The woman who claimed the Female Dairy Farmer of the Year award last term, works for Arla, which has a major factory in Aylesbury.
Sophie Gregory has become an industry leader in the farming industry after choosing life on the farm over accountancy.
Sophie isn't from a farming background, but chose to follow her passion rather than remain in a desk-based accountancy role.
Now having thrived in a sustainable agricultural job, Sophie wants to open doors to others who grew up outside of farming families and improve education surrounding the industry.
She spoke to The Bucks Herald ahead of International Women's Day about her journey to owning and running her own Arla farm with her husband.
Sophie said: "I do a lot with getting young people into the industry, offering opportunities. We've had four people in on apprenticeships, two girls, two boys.
"Half of them have not been from agriculture backgrounds and they've started by working weekends. I'm really keen to offer opportunities to people who wouldn't get them.
"I think it helps that I'm not from an agricultural background, it shows them that there is a way in."
Sophie believes it's her work offering youngsters a clear pathway into farming which led to the major industry accolade.
As well as the apprenticeships her and husband Tom, offer at the farm, she regularly gives talks at schools about all the major topics regarding agriculture.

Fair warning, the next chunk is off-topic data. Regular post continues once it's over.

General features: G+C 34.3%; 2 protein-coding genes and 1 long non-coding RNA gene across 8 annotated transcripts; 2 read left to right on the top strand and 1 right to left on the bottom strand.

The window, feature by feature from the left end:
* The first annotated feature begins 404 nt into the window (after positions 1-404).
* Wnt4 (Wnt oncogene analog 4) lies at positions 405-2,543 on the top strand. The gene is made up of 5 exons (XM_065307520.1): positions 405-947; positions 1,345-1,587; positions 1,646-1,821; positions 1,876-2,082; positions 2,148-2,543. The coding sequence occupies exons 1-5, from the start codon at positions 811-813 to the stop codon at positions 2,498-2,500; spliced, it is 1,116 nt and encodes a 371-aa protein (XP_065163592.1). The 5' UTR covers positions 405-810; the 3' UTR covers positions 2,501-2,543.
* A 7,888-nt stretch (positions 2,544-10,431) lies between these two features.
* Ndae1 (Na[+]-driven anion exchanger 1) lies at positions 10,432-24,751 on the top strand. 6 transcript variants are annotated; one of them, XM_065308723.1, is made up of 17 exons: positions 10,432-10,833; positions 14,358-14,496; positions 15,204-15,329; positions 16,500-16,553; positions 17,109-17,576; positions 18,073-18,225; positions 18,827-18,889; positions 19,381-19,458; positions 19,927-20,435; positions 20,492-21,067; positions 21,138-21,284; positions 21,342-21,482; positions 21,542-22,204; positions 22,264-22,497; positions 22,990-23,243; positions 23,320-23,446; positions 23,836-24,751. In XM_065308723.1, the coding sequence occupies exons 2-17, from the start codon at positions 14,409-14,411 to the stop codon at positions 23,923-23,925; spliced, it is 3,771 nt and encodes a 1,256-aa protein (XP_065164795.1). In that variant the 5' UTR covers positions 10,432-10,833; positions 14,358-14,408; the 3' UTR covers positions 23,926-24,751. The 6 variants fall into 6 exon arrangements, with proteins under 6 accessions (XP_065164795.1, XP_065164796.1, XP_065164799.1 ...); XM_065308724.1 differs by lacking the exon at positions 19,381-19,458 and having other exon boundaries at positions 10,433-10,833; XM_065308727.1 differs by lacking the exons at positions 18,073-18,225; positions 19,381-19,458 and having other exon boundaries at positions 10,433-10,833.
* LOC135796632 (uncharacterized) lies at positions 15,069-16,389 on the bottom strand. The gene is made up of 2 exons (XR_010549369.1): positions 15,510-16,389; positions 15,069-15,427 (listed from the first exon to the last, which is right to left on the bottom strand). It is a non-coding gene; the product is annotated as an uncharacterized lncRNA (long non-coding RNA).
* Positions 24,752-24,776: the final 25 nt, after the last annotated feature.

The mother of three wants more to be done to teach youngsters about the importance of cooking and knowing where your food is coming from.
Also, she thinks much more can be done from a career advice perspective to encourage talented people outside the farming world to get involved.
Sophie explained how her unconventional route into the industry has worked to her benefit.
She added: "I've got no set way of doing things. Farming can be quite traditional and be: 'it's always been done this way, so let's keep doing it that way'.
"Whereas, I can ask the questions. I want to know why we're doing it that way.
"I also think you need a lot of different skills to go into farming and make it work, the margins are so tight.
"You have to be always inventive, you can't stand still in farming now.
"I was never offered it as an opportunity, and it actually really fits my skill-set.
"I think there are so many people out there who would really enjoy it as a career."
Despite taking on an increased responsibility, extremely early starts and 70-hour working weeks, Sophie is still loving life on the farm.
Despite describing a level of commitment some would find daunting, she believes working on a farm has brought her family closer.
She explained: "Since leaving my desk job I take my kids to school every day. I start working at half four-five, I can milk the cows, a majority of them, by half seven, and then I can jump in the car by ten to eight.
"It has given me a work-life balance. Even though I'm working more hours, I've been able to work from home, doing something I love, and that's been a huge benefit to us as a family.
"Also, it's a really amazing way for them to grow up, like a really amazing way. And even if they don't go on to become farmers, they learn the value of life this way as well.
"Because they will experience deaths of animals, and they will get that sensitivity. They'll see new life being born.
"There's a wavy line between work and life, I'm very lucky that most of my friends do want to come on the farm, so I can spend time with them while working.
"I live on the farm, it's my home, I could say I work all the time, but it doesn't feel like work."